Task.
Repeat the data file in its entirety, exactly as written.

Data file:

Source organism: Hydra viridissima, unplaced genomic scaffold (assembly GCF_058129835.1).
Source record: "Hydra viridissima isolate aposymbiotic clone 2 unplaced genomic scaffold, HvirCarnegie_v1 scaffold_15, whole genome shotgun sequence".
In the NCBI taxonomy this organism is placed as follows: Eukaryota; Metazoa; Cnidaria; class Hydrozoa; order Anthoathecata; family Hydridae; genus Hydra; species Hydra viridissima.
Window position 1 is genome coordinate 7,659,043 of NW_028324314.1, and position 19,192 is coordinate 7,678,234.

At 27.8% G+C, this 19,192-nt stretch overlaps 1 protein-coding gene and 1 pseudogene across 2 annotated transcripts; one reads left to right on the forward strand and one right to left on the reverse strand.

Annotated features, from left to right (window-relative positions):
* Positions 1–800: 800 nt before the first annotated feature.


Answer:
Source organism: Hydra viridissima, unplaced genomic scaffold (assembly GCF_058129835.1).
Source record: "Hydra viridissima isolate aposymbiotic clone 2 unplaced genomic scaffold, HvirCarnegie_v1 scaffold_15, whole genome shotgun sequence".
In the NCBI taxonomy this organism is placed as follows: Eukaryota; Metazoa; Cnidaria; class Hydrozoa; order Anthoathecata; family Hydridae; genus Hydra; species Hydra viridissima.
Window position 1 is genome coordinate 7,659,043 of NW_028324314.1, and position 19,192 is coordinate 7,678,234.

At 27.8% G+C, this 19,192-nt stretch overlaps 1 protein-coding gene and 1 pseudogene across 2 annotated transcripts; one reads left to right on the forward strand and one right to left on the reverse strand.

Annotated features, from left to right (window-relative positions):
* Positions 1–800: 800 nt before the first annotated feature.